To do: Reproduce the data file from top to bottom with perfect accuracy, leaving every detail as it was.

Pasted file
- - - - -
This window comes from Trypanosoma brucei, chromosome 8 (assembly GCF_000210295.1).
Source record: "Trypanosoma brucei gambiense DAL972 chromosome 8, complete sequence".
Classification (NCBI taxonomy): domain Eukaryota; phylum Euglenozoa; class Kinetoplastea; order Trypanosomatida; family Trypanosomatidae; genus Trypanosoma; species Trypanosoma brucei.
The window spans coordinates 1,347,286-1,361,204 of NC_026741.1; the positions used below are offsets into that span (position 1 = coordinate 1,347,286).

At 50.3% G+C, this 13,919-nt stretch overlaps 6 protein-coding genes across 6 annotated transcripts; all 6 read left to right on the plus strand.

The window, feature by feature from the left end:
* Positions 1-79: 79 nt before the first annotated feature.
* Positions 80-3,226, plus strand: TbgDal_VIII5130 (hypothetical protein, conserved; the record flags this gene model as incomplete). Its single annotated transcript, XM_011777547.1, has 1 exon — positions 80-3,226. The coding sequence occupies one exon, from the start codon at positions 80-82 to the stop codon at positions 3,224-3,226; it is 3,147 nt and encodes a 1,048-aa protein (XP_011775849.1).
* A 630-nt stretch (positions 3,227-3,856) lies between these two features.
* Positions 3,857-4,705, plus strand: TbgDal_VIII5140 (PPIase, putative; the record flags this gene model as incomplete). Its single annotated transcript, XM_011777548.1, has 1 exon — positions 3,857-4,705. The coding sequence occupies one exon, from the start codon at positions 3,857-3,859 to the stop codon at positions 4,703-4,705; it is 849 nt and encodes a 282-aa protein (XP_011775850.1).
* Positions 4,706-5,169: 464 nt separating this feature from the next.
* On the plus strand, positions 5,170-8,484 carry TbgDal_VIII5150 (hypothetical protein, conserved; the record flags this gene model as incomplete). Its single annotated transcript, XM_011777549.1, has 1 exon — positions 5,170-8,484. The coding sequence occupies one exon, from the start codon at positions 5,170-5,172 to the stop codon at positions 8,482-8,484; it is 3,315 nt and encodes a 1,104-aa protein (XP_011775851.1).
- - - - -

This window comes from Trypanosoma brucei, chromosome 8 (assembly GCF_000210295.1).
Source record: "Trypanosoma brucei gambiense DAL972 chromosome 8, complete sequence".
Classification (NCBI taxonomy): domain Eukaryota; phylum Euglenozoa; class Kinetoplastea; order Trypanosomatida; family Trypanosomatidae; genus Trypanosoma; species Trypanosoma brucei.
The window spans coordinates 1,347,286-1,361,204 of NC_026741.1; the positions used below are offsets into that span (position 1 = coordinate 1,347,286).

At 50.3% G+C, this 13,919-nt stretch overlaps 6 protein-coding genes across 6 annotated transcripts; all 6 read left to right on the plus strand.

The window, feature by feature from the left end:
* Positions 1-79: 79 nt before the first annotated feature.
* Positions 80-3,226, plus strand: TbgDal_VIII5130 (hypothetical protein, conserved; the record flags this gene model as incomplete). Its single annotated transcript, XM_011777547.1, has 1 exon — positions 80-3,226. The coding sequence occupies one exon, from the start codon at positions 80-82 to the stop codon at positions 3,224-3,226; it is 3,147 nt and encodes a 1,048-aa protein (XP_011775849.1).
* A 630-nt stretch (positions 3,227-3,856) lies between these two features.
* Positions 3,857-4,705, plus strand: TbgDal_VIII5140 (PPIase, putative; the record flags this gene model as incomplete). Its single annotated transcript, XM_011777548.1, has 1 exon — positions 3,857-4,705. The coding sequence occupies one exon, from the start codon at positions 3,857-3,859 to the stop codon at positions 4,703-4,705; it is 849 nt and encodes a 282-aa protein (XP_011775850.1).
* Positions 4,706-5,169: 464 nt separating this feature from the next.
* On the plus strand, positions 5,170-8,484 carry TbgDal_VIII5150 (hypothetical protein, conserved; the record flags this gene model as incomplete). Its single annotated transcript, XM_011777549.1, has 1 exon — positions 5,170-8,484. The coding sequence occupies one exon, from the start codon at positions 5,170-5,172 to the stop codon at positions 8,482-8,484; it is 3,315 nt and encodes a 1,104-aa protein (XP_011775851.1).